This past Friday I had the opportunity to go on a wine tour and tasting that was organized by my marketing for travel and tourism professor. We took a bus out of Rome and drove an hour south to Frescati where we toured Cantina Imperatori. This is a privately owned vineyard and olive orchard that hosts informational tours for small groups. We got to see the vines, the wine making process, hear about the marketing of their wines and taste four of their wines and olive oil. Here are some of the highlights of the trip with some stunning scenes from the vineyard and facilities.
We started by walking around some of the grapes and learning about the different vines that grow there. The most noteworthy was this variety of white grapes that stands out due to the white rocks that line the base of the rows. These white rocks are placed at the bottom to help reflect sunlight up, soak in warmth during the day and slowly release it throughout the night, and to act as a weed deterrent. The amount of love, care and affection that goes into these grapes is incredible, but the wine was very much worth the effort (in my opinion).
We then walked down a large hill to get to their wine processing and storage facilities. After the grapes are crushed, cooled down and destemmed, they are pumped into huge metal chambers where their temperatures are closely monitored. This is the time where the fermentation really starts to happen and the starches turn into alcohol. The wine stays in the chambers for two to three weeks, depending on the grape, and is then moved to its next vessel.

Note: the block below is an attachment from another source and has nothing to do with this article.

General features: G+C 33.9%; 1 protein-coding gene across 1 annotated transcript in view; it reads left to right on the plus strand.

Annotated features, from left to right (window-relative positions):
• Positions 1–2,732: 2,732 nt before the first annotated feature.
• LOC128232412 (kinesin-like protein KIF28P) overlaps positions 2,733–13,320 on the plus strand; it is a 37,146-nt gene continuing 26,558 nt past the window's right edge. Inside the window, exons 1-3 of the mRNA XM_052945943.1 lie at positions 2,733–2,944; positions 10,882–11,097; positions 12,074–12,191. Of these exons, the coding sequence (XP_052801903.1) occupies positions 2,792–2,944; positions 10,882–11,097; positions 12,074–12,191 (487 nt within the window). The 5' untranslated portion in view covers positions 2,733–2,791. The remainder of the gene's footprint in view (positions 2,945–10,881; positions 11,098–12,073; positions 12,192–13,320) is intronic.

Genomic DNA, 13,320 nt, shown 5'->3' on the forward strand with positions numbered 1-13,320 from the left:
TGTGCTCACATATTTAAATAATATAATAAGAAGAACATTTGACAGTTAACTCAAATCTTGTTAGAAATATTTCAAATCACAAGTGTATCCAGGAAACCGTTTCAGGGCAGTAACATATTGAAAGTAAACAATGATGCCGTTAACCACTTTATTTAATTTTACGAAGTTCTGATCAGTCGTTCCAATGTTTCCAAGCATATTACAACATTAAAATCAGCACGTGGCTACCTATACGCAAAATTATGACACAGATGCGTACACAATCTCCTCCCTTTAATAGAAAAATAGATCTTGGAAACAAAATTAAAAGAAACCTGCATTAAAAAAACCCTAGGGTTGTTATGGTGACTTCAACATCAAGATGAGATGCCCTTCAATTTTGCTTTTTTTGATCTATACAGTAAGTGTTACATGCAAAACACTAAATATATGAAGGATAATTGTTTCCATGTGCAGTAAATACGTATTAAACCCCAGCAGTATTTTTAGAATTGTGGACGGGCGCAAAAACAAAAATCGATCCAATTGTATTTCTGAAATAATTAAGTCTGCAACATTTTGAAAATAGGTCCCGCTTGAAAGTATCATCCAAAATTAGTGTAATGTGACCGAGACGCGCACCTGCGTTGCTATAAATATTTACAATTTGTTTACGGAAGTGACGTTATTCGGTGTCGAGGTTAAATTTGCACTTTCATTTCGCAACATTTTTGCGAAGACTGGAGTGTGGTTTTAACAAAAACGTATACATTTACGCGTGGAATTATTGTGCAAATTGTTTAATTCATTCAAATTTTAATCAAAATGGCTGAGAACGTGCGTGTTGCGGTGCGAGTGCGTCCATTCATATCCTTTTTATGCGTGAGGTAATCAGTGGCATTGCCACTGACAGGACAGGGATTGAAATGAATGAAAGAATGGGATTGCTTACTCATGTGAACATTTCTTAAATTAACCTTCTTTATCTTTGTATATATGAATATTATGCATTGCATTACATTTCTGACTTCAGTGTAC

The red wine gets put into large oak barrels in a refrigerated room that has humidity controls in it. The room is kept at a certain level of humidity to keep the oak from drying out too much while it is storing the wine. The white wine is stored in an ancient Roman wine cellar in terra cotta pots that have been heated to a high temperature to make sure they are impermeable. The amount of time that the wine is kept in these pots and barrels all depends on the variety of grape, but on average the wine stays in there for around a year before it is bottled up.
The wine then sits in the bottles for another couple of months to let it settle before it is shipped around the world to Canada, Monte Carlo, China and other parts of Italy to be enjoyed!
We then got the opportunity to taste two white wines and two red wines along with their fresh olive oil. Their most popular wine in the region is a red wine called Cesanese. It was the lighter of the two red wines that we tried, but it was still very enjoyable. We tasted them alongside local bread, meats, and cheeses. The wine is not available yet in the United States, but the bottles were for sale after the tour. The prices varied from €12-€17, which is an amazing price for such an original product!
Any wine connoisseurs that travel to Rome should consider stopping by Cantina Imperatori for an informational and enjoyable day filled with lots of detail and delicious wine!
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